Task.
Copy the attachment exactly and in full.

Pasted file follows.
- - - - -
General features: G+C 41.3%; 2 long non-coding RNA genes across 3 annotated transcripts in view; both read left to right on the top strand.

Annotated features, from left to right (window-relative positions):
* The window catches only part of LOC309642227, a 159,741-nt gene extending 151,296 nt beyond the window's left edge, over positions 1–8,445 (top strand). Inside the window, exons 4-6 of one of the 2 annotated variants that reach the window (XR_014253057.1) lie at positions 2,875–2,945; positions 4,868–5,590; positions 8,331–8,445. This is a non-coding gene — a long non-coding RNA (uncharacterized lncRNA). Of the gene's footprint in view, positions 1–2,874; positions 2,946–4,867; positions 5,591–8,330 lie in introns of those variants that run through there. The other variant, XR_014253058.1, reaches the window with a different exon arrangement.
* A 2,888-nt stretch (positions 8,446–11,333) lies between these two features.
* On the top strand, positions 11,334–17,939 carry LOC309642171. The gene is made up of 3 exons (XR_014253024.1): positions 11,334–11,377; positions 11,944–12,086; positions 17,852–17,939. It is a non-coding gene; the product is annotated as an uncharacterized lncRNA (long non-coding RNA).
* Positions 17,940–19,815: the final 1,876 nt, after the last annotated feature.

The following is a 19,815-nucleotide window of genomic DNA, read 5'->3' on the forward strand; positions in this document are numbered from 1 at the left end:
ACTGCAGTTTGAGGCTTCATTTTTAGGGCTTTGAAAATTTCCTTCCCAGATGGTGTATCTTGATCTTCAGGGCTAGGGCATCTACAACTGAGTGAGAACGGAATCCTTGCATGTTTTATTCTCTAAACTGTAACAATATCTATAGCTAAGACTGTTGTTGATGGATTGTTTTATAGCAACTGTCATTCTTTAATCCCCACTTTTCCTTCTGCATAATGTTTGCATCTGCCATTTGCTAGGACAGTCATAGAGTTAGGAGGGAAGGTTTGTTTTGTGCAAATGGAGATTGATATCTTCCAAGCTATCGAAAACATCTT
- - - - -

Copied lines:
General features: G+C 41.3%; 2 long non-coding RNA genes across 3 annotated transcripts in view; both read left to right on the top strand.

Annotated features, from left to right (window-relative positions):
* The window catches only part of LOC309642227, a 159,741-nt gene extending 151,296 nt beyond the window's left edge, over positions 1–8,445 (top strand). Inside the window, exons 4-6 of one of the 2 annotated variants that reach the window (XR_014253057.1) lie at positions 2,875–2,945; positions 4,868–5,590; positions 8,331–8,445. This is a non-coding gene — a long non-coding RNA (uncharacterized lncRNA). Of the gene's footprint in view, positions 1–2,874; positions 2,946–4,867; positions 5,591–8,330 lie in introns of those variants that run through there. The other variant, XR_014253058.1, reaches the window with a different exon arrangement.
* A 2,888-nt stretch (positions 8,446–11,333) lies between these two features.
* On the top strand, positions 11,334–17,939 carry LOC309642171. The gene is made up of 3 exons (XR_014253024.1): positions 11,334–11,377; positions 11,944–12,086; positions 17,852–17,939. It is a non-coding gene; the product is annotated as an uncharacterized lncRNA (long non-coding RNA).
* Positions 17,940–19,815: the final 1,876 nt, after the last annotated feature.

The following is a 19,815-nucleotide window of genomic DNA, read 5'->3' on the forward strand; positions in this document are numbered from 1 at the left end:
ACTGCAGTTTGAGGCTTCATTTTTAGGGCTTTGAAAATTTCCTTCCCAGATGGTGTATCTTGATCTTCAGGGCTAGGGCATCTACAACTGAGTGAGAACGGAATCCTTGCATGTTTTATTCTCTAAACTGTAACAATATCTATAGCTAAGACTGTTGTTGATGGATTGTTTTATAGCAACTGTCATTCTTTAATCCCCACTTTTCCTTCTGCATAATGTTTGCATCTGCCATTTGCTAGGACAGTCATAGAGTTAGGAGGGAAGGTTTGTTTTGTGCAAATGGAGATTGATATCTTCCAAGCTATCGAAAACATCTT